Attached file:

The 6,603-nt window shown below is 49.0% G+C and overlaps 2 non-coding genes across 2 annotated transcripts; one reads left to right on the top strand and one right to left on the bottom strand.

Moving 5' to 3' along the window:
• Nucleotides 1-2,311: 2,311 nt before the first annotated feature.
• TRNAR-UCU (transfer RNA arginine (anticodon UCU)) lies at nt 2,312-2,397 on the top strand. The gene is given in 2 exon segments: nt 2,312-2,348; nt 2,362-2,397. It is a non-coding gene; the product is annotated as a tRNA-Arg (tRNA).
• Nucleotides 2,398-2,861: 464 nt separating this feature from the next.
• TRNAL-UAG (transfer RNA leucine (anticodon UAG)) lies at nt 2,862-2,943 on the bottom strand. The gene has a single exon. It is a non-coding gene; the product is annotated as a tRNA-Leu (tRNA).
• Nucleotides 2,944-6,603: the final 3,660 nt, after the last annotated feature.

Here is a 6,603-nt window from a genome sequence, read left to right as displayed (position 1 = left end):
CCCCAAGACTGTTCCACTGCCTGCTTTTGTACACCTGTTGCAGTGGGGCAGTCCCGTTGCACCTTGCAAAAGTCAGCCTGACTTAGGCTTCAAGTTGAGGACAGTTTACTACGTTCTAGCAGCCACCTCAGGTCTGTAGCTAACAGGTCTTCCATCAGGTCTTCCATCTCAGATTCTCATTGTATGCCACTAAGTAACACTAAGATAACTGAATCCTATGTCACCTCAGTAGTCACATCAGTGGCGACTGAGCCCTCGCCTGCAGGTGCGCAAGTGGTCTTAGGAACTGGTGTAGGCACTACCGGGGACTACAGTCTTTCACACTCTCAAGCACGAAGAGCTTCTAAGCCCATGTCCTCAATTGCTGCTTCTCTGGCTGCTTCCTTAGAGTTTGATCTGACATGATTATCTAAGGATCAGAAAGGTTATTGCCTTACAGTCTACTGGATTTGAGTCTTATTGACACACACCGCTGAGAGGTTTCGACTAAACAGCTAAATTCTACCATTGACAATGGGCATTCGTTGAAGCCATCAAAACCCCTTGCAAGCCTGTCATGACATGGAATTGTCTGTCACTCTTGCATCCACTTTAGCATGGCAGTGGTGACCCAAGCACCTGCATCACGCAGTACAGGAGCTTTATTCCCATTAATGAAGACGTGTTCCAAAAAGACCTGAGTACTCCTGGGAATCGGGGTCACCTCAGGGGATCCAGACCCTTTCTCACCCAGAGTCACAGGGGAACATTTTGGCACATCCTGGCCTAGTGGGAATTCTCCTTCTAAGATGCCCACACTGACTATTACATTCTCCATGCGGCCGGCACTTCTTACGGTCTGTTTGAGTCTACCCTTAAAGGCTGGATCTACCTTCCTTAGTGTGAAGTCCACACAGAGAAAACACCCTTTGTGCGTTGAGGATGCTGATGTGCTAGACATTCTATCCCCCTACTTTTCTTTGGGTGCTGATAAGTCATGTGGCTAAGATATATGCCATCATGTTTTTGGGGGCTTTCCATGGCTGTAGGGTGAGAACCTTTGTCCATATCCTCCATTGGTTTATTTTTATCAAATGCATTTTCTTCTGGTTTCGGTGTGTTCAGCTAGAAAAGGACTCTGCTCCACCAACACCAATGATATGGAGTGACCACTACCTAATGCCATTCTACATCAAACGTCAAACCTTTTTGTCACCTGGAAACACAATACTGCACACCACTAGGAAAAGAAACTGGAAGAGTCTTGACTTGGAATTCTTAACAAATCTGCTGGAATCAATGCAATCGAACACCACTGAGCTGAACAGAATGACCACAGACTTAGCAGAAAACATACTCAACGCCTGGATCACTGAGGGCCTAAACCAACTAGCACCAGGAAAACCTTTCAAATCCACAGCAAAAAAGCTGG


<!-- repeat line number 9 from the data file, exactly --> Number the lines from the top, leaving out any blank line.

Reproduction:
CCCCAAGACTGTTCCACTGCCTGCTTTTGTACACCTGTTGCAGTGGGGCAGTCCCGTTGCACCTTGCAAAAGTCAGCCTGACTTAGGCTTCAAGTTGAGGACAGTTTACTACGTTCTAGCAGCCACCTCAGGTCTGTAGCTAACAGGTCTTCCATCAGGTCTTCCATCTCAGATTCTCATTGTATGCCACTAAGTAACACTAAGATAACTGAATCCTATGTCACCTCAGTAGTCACATCAGTGGCGACTGAGCCCTCGCCTGCAGGTGCGCAAGTGGTCTTAGGAACTGGTGTAGGCACTACCGGGGACTACAGTCTTTCACACTCTCAAGCACGAAGAGCTTCTAAGCCCATGTCCTCAATTGCTGCTTCTCTGGCTGCTTCCTTAGAGTTTGATCTGACATGATTATCTAAGGATCAGAAAGGTTATTGCCTTACAGTCTACTGGATTTGAGTCTTATTGACACACACCGCTGAGAGGTTTCGACTAAACAGCTAAATTCTACCATTGACAATGGGCATTCGTTGAAGCCATCAAAACCCCTTGCAAGCCTGTCATGACATGGAATTGTCTGTCACTCTTGCATCCACTTTAGCATGGCAGTGGTGACCCAAGCACCTGCATCACGCAGTACAGGAGCTTTATTCCCATTAATGAAGACGTGTTCCAAAAAGACCTGAGTACTCCTGGGAATCGGGGTCACCTCAGGGGATCCAGACCCTTTCTCACCCAGAGTCACAGGGGAACATTTTGGCACATCCTGGCCTAGTGGGAATTCTCCTTCTAAGATGCCCACACTGACTATTACATTCTCCATGCGGCCGGCACTTCTTACGGTCTGTTTGAGTCTACCCTTAAAGGCTGGATCTACCTTCCTTAGTGTGAAGTCCACACAGAGAAAACACCCTTTGTGCGTTGAGGATGCTGATGTGCTAGACATTCTATCCCCCTACTTTTCTTTGGGTGCTGATAAGTCATGTGGCTAAGATATATGCCATCATGTTTTTGGGGGCTTTCCATGGCTGTAGGGTGAGAACCTTTGTCCATATCCTCCATTGGTTTATTTTTATCAAATGCATTTTCTTCTGGTTTCGGTGTGTTCAGCTAGAAAAGGACTCTGCTCCACCAACACCAATGATATGGAGTGACCACTACCTAATGCCATTCTACATCAAACGTCAAACCTTTTTGTCACCTGGAAACACAATACTGCACACCACTAGGAAAAGAAACTGGAAGAGTCTTGACTTGGAATTCTTAACAAATCTGCTGGAATCAATGCAATCGAACACCACTGAGCTGAACAGAATGACCACAGACTTAGCAGAAAACATACTCAACGCCTGGATCACTGAGGGCCTAAACCAACTAGCACCAGGAAAACCTTTCAAATCCACAGCAAAAAAGCTGG